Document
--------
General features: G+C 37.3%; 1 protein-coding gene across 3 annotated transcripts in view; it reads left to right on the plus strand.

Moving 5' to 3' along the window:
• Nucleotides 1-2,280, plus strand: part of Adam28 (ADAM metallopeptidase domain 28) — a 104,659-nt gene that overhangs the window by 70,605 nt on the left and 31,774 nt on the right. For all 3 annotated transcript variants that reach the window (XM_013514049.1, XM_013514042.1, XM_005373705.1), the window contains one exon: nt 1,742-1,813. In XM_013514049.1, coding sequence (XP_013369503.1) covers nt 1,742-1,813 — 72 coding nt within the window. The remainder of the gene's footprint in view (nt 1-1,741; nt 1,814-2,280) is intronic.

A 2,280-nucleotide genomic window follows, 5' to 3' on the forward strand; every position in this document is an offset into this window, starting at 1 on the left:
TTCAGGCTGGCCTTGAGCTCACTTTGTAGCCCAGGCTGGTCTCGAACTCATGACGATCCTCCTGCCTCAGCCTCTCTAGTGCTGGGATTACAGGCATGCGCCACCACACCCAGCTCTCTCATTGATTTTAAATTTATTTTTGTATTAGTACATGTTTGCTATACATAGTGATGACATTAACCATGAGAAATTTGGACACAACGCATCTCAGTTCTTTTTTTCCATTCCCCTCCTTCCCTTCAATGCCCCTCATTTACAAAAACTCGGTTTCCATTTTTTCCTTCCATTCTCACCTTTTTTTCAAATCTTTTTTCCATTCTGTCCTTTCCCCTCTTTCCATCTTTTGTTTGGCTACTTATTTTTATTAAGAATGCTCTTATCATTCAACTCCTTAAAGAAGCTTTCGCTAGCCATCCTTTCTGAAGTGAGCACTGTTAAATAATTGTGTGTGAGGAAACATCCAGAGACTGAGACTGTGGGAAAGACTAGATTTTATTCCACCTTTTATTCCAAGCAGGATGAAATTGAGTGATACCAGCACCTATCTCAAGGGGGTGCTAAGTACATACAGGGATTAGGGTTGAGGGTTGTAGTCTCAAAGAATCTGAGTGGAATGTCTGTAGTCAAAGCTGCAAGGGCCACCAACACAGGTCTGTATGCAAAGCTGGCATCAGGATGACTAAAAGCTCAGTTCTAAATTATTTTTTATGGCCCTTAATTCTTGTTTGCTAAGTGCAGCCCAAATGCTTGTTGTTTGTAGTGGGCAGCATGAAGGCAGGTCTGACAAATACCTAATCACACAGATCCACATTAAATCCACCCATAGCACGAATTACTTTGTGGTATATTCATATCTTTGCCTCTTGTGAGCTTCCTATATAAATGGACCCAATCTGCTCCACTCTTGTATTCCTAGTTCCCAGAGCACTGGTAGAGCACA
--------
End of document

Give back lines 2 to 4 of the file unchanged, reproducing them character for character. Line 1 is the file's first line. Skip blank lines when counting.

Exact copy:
Moving 5' to 3' along the window:
• Nucleotides 1-2,280, plus strand: part of Adam28 (ADAM metallopeptidase domain 28) — a 104,659-nt gene that overhangs the window by 70,605 nt on the left and 31,774 nt on the right. For all 3 annotated transcript variants that reach the window (XM_013514049.1, XM_013514042.1, XM_005373705.1), the window contains one exon: nt 1,742-1,813. In XM_013514049.1, coding sequence (XP_013369503.1) covers nt 1,742-1,813 — 72 coding nt within the window. The remainder of the gene's footprint in view (nt 1-1,741; nt 1,814-2,280) is intronic.

A 2,280-nucleotide genomic window follows, 5' to 3' on the forward strand; every position in this document is an offset into this window, starting at 1 on the left: